Sing it away.
.
.

From: a Treasury of Yiddish Poetry edited by Irving Howe and Liezer Greenberg.
USED and NEW: http://www.abebooks.com/servlet/BookDetailsPL?bi=13535919967 

Hello Miss Pretty Bitch by Emily Yoon thru Poets Respond!!

Emily Yoon

HELLO MISS PRETTY BITCH

the street drummer
calls out in Korean
no doubt thinking it
a compliment
a pleasant surprise
cinched with red ribbons
for Christmas the day
select theatres will gift us
with The Interview
a comedy in which
two American journalists
ignite Kim Jong-un’s face
freedom has prevailed
the film’s star Seth Rogen
says about the release
the same was thought
at the time of Korea’s release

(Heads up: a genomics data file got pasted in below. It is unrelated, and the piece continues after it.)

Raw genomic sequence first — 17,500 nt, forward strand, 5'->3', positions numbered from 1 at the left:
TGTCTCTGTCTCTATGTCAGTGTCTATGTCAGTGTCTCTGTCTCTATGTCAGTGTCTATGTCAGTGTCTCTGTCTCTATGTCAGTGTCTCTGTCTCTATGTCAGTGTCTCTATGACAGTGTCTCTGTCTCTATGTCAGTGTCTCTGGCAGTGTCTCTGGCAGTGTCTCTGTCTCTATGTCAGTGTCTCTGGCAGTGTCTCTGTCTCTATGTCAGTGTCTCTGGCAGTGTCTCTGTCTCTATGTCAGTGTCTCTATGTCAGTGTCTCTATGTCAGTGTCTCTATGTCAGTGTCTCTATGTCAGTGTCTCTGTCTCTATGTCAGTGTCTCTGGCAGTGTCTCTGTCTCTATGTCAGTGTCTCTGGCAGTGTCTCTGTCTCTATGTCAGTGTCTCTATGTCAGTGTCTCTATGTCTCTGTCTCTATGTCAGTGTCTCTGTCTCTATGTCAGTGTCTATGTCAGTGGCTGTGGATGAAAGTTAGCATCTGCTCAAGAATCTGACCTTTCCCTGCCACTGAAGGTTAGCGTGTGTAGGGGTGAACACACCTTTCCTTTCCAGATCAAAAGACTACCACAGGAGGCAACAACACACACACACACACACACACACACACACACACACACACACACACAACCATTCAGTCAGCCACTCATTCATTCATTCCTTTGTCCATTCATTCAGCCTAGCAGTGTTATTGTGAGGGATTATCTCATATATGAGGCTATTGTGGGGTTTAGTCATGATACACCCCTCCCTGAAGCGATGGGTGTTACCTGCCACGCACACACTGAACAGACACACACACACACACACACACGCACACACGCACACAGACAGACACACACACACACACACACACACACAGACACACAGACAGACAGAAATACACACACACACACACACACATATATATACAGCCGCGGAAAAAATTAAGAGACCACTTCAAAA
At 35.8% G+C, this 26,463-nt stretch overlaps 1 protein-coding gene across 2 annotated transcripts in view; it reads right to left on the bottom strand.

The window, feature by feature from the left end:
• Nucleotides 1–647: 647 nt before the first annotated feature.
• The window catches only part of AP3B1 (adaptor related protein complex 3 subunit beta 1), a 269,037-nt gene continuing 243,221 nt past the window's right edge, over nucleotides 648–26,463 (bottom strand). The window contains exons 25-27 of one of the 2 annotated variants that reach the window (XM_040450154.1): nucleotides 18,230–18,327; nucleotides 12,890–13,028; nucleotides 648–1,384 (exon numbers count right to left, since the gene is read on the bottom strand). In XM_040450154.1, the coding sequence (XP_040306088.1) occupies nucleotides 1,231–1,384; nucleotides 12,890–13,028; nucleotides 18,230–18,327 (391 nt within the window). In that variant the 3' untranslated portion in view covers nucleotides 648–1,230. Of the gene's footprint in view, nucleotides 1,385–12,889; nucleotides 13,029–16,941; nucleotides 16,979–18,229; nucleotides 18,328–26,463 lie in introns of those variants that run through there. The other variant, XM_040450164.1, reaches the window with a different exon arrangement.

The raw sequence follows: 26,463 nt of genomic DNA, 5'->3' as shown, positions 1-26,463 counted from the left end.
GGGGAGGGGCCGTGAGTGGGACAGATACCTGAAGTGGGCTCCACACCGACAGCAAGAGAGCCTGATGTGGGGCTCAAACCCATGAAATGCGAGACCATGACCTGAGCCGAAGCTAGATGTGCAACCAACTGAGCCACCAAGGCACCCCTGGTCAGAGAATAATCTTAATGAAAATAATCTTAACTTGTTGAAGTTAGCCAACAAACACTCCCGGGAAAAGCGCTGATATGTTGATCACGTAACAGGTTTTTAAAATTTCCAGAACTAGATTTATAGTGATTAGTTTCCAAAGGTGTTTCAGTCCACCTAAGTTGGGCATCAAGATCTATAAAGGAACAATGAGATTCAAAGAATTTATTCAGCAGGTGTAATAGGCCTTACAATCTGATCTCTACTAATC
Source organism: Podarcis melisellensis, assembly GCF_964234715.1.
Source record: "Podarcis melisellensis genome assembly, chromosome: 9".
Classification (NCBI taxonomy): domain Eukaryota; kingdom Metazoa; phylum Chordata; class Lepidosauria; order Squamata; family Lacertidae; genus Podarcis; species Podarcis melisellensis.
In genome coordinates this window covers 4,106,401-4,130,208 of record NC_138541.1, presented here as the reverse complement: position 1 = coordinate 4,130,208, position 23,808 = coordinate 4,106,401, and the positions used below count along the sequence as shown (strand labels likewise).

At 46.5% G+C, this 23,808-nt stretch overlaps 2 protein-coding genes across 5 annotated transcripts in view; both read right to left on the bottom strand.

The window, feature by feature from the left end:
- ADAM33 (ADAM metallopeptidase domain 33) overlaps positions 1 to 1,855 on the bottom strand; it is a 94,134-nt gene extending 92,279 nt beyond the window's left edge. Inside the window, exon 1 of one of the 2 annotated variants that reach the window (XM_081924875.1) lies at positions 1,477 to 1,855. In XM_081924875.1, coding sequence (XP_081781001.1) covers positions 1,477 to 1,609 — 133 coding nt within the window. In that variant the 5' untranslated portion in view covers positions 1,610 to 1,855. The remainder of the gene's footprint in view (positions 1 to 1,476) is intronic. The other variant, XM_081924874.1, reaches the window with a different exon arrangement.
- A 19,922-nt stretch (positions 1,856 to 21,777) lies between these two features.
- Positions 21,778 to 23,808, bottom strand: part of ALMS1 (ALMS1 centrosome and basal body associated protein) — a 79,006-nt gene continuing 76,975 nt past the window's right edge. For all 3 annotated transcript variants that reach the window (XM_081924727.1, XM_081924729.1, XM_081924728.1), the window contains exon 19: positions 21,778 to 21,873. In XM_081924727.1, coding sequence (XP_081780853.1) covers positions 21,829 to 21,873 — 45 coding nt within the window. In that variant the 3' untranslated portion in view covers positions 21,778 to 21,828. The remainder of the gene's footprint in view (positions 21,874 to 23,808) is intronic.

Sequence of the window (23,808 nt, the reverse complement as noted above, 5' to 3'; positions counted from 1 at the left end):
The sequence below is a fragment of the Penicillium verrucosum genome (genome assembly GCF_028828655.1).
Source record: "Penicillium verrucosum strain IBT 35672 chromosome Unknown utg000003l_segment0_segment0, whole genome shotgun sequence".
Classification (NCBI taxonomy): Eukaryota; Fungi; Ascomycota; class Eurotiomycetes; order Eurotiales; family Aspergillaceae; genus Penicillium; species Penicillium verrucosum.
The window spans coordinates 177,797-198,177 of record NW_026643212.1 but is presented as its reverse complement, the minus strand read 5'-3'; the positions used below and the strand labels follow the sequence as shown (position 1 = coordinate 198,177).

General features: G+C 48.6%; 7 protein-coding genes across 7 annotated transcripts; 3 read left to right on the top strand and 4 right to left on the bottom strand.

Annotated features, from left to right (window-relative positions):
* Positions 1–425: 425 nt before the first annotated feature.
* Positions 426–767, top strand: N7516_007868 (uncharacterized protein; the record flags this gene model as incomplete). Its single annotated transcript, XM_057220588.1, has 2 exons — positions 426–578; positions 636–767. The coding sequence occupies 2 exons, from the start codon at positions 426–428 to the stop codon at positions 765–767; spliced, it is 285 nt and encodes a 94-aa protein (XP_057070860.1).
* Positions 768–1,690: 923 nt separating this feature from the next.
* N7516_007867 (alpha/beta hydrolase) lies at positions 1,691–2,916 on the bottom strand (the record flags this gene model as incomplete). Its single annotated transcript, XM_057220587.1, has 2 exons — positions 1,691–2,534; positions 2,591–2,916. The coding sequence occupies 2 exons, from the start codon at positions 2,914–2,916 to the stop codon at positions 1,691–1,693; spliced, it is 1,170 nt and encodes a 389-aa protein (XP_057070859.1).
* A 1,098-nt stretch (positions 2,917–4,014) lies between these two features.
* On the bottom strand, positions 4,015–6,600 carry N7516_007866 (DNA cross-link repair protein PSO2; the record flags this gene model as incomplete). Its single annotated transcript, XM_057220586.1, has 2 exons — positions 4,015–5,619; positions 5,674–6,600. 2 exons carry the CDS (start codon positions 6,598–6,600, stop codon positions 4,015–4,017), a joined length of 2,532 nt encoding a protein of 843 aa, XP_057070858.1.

from the Japanese Empire
though then the Korean War
began and compared to war
what’s so bad about a movie
anyway even war can be funny
and now a drummer
in New York says
you got a smile 
that could light up
the whole town 
though I’m not smiling
thinking about villages
and cities of what became
North Korea set on fire
sending puddles of twilight
into sunless skies
as if flames could stab
but his freedom
of speech prevails
freedom always prevails
which is why we get to see
two Americans
incinerate a Korean face
on Christmas
hold our popcorn
and chocolate bars
and laugh as the dictator
explodes in tune
to a pop song
laugh as American
soldiers would laugh
at Korean children
chanting hello hello 
gibu me choco-let
with wartime hunger
laugh as they choose
which face
to light up

Poets Respond
December 28, 2014

Emily Yoon: 

“I wrote this poem as a reaction to how friends and acquaintances responded to the news, and how Seth Rogen Tweeted, ‘The people have spoken! Freedom has prevailed! […]’ on the film’s release. 

As a Korean-born person, it was always curious to me how many people in the US feel entitled to dehumanize North Korea